6310985_sThe National Institute of Mental Health estimates that one in four adults suffer from mental disorders, and many do not receive the treatment they need. Stressful occupations and difficult work environments can take a toll on workers’ mental and emotional health. However, it is not unusual for workers to dismiss the warning signs. As a result, workers can find themselves struggling with severe depression, anxiety and other mental health disorders that interfere with their work performance.

 

Many Chicago workers may not realize that certain mental illnesses and psychological injuries are compensable under the Illinois Workers’ Compensation Act. The Act allows workers to make claims if mental injuries develop as a result of physical workplace injuries. As an example, someone who develops a disorder such as depression because of a devastating injury may qualify for workers’ compensation. Psychological injuries that develop for reasons besides physical harm may also be compensable, if certain criteria are met.

 

Psychological injury standards

 

Mental health issues that develop gradually because of a person’s work environment or job duties are not covered under the Illinois Workers’ Compensation Act. However, a mental disorder is compensable if it develops due to an emotional shock. The victim must prove he or she experienced the emotional shock because of a specific incident occurring at a documentable location and time.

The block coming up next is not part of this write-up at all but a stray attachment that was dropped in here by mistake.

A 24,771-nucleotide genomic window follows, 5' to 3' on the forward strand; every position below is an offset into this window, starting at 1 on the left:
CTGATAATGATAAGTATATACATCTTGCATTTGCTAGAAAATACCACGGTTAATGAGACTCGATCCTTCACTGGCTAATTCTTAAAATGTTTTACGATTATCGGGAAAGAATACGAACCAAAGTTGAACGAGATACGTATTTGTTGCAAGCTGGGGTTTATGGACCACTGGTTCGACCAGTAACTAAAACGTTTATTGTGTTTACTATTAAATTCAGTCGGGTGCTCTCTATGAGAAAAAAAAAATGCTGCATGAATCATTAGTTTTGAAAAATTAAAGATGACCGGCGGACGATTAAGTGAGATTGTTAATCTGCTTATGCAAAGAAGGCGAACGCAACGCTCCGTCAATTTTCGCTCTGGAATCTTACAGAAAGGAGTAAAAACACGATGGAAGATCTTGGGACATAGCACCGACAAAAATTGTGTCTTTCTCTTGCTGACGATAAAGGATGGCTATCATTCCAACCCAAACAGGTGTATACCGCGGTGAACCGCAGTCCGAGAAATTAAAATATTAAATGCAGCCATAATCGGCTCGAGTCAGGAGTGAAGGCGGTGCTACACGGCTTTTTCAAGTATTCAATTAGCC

Although the origin of a psychological injury must be clear, the injury does not have to be immediately detectable. In 2013, an appeals court considered a Chicago bus driver’s claim for psychological injuries sustained when she fatally injured a passenger. The driver initially did not seek treatment because she believed she could handle the experience independently. After two months, she realized she needed professional help to deal with her depression and anxiety. The court found that her injury still qualified for workers’ compensation benefits.

 

Evaluating an emotional shock

 

When a workers’ compensation claim hinges on an experience causing an emotional shock, the court must determine whether the event in question could reasonably have caused the individual to experience an emotional shock. During another case heard in 2013, an Illinois court ruled that an individual’s occupation and training should not be taken into account during this evaluation.

 

The case involved an individual who developed post-traumatic stress disorder after experiencing an emotional shock. The man was threatened with a toy gun, which he believed was real at the time. His initial claim was denied because he was a police officer and had been trained to handle situations involving armed individuals. However, an appeals court ruled that emotional shock should be evaluated with “reasonable-person” or objective standards. The court subsequently found the man’s workers’ compensation claim valid.

Share Button